SB 1006 by Sen. Montford relating to Disaster Response and Preparedness passed its first committee of reference this week.  The bill requires emergency shelters to identify types of shelters available, like special needs shelters and shelters that accept pets. It further requires Florida College System institutions and state universities to provide facilities, necessary personnel to staff such facilities, and transportation assistance during a declared state or local disaster, if requested by a local emergency manager.  The bill has two more committees of reference.

Activity on LeadingAge Florida Monitored Bills
HB 551 by Rep. Burton and SB 906 by Sen. Young provide a public records exemption for health care facilities for building plans, blueprints, schematic drawings, & diagrams of certain health care facilities.

Current law provides an exemption from public records for building plans, blueprints, schematic drawings and diagrams that depict the internal layout or structural elements of an attractions and recreation facility, entertainment or resort complex, industrial complex, retail and service development, office development, or hotel or motel development held by an agency. These bills expand the exemption to hospitals, ambulatory surgical centers, nursing homes, hospices, or intermediate care facilities for the developmentally disabled.

HB 551 has passed all of its committees of reference and is on the House Special Order Calendar for February 14. SB 906 passed its last committee of reference this week and is on Senate Calendar.

Budget Update – Affordable Housing Trust Funds
The Fiscal Year 2018-19 budget proposals approved this week in the Florida House and Senate are significantly different in the appropriation of the affordable housing trust fund revenues. The Senate dedicates the full amount of $322,100,000 of trust fund monies for affordable housing. The House proposal puts only $123,630,000 for affordable housing and sweeps the rest for other programs. Further, the House budget zeros out all funding for the SHIP program, other than funding for hurricane recovery in communities impacted by the 2017 hurricanes.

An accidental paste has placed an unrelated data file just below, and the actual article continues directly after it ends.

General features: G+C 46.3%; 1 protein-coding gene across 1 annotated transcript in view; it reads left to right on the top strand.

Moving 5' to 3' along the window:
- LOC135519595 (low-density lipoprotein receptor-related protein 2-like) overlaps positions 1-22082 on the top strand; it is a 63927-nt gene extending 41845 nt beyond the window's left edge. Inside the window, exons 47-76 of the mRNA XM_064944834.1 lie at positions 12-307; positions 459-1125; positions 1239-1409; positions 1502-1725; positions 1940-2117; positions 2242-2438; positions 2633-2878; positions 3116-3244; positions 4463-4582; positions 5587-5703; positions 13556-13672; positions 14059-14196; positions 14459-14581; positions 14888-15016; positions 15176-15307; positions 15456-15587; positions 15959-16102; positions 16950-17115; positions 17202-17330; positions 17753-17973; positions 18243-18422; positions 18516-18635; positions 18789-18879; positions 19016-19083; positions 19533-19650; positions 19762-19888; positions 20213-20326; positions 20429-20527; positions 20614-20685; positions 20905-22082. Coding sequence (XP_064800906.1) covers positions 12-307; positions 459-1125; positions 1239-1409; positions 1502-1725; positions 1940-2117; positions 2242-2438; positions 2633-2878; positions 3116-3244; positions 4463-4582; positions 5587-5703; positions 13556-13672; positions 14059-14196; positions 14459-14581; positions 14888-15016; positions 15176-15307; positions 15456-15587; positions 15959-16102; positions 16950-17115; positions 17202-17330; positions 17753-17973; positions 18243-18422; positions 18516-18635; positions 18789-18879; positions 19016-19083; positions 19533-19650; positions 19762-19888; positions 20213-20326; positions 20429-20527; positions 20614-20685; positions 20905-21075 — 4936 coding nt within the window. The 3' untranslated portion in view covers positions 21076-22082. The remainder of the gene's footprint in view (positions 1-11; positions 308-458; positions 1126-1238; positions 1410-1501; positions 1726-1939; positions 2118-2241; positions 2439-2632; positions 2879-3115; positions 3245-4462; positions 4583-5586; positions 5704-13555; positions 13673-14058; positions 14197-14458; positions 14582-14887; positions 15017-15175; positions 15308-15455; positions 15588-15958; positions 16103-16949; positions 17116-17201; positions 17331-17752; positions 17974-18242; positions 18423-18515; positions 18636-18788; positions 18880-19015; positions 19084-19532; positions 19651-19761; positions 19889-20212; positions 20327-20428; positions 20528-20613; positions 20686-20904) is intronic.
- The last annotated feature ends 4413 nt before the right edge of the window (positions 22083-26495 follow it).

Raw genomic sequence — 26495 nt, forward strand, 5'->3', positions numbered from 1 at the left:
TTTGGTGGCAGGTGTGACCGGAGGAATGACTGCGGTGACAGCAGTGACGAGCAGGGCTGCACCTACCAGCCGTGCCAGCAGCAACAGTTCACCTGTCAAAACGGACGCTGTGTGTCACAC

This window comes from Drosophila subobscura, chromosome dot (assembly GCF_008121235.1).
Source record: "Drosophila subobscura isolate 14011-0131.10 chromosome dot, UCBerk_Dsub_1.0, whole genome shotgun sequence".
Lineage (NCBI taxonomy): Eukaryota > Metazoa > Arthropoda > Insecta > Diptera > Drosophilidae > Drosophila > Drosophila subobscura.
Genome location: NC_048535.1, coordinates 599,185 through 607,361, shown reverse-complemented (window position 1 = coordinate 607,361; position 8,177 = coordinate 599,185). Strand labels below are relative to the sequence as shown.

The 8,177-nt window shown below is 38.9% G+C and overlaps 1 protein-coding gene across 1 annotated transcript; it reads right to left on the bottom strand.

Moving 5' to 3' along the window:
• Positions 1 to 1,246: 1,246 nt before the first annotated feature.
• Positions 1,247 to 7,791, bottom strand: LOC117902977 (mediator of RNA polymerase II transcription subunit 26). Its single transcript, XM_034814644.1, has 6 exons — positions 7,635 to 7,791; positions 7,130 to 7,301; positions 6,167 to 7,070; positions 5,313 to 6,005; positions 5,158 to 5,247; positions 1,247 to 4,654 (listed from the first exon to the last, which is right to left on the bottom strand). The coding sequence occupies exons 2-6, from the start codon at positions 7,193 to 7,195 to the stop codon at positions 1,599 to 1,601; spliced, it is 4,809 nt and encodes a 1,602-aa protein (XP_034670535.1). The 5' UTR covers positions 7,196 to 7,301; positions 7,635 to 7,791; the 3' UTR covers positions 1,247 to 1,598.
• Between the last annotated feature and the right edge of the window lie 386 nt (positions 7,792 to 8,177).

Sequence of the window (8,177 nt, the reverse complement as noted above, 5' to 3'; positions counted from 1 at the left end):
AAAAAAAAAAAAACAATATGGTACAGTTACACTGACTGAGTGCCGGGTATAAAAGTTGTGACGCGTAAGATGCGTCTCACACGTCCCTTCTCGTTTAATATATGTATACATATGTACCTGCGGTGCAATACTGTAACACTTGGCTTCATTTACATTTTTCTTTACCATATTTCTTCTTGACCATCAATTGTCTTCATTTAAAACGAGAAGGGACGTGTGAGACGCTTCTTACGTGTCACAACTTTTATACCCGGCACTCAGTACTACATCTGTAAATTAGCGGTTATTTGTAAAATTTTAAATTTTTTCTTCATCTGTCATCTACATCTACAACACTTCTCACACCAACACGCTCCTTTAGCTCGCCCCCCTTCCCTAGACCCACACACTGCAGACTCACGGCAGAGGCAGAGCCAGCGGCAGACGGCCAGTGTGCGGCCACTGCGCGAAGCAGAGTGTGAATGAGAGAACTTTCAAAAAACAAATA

LeadingAge Florida will continue to support the Senate budget proposal and encourage the House to appropriate all trust fund dollars for affordable housing.


A Week in Review – News from the Capitol

by Leslie Dughi
Director of Government Law and Policy, GreenbergTraurig
 
On Thursday of the fifth week of session, the House and Senate approved their respective budgets, making way for the two Chambers to negotiate the final plan to be ultimately sent to the Governor. The Senate approved their $87.3 billion budget on a 33 to 1 vote. The House measure – $87.2 billion – was approved 85 to 27, mostly along party lines, with Democrats opposing the plan. The funding issues that separate the House and Senate budgets include education (K‐12, Colleges and Universities), affordable housing, and healthcare spending.

Legislation pre‐empting the regulation of vacation rentals to the state moved forward this week when two bills on the issue were combined into one. Currently, vacation rental owners must obtain a state license; however, the approved measure will enforce the requirement by levying
fines and revoking licenses. The measure also gives regulatory authority to the hotel and restaurant division within the Department of Business and Professional Regulation (DBPR) and establishes random inspections.

Finally, Rep. Lori Berman (D‐Boynton Beach) easily won the primary election on Tuesday for Senate District 31. This seat was formerly held by Sen. Jeff Clemens (D‐Lake Worth) who resigned in late 2017. The General Election will be held on April 10, and Berman is expected to decidedly take this strong Democratic seat.

For more information, please email Susan Langston, Vice President for Advocacy at LeadingAge Florida, or call her at the number below.

 1812 Riggins Road, Tallahassee, FL 32308
 Phone (850) 671-3700 | Fax (850) 671-3790 | www.LeadingAgeFlorida.org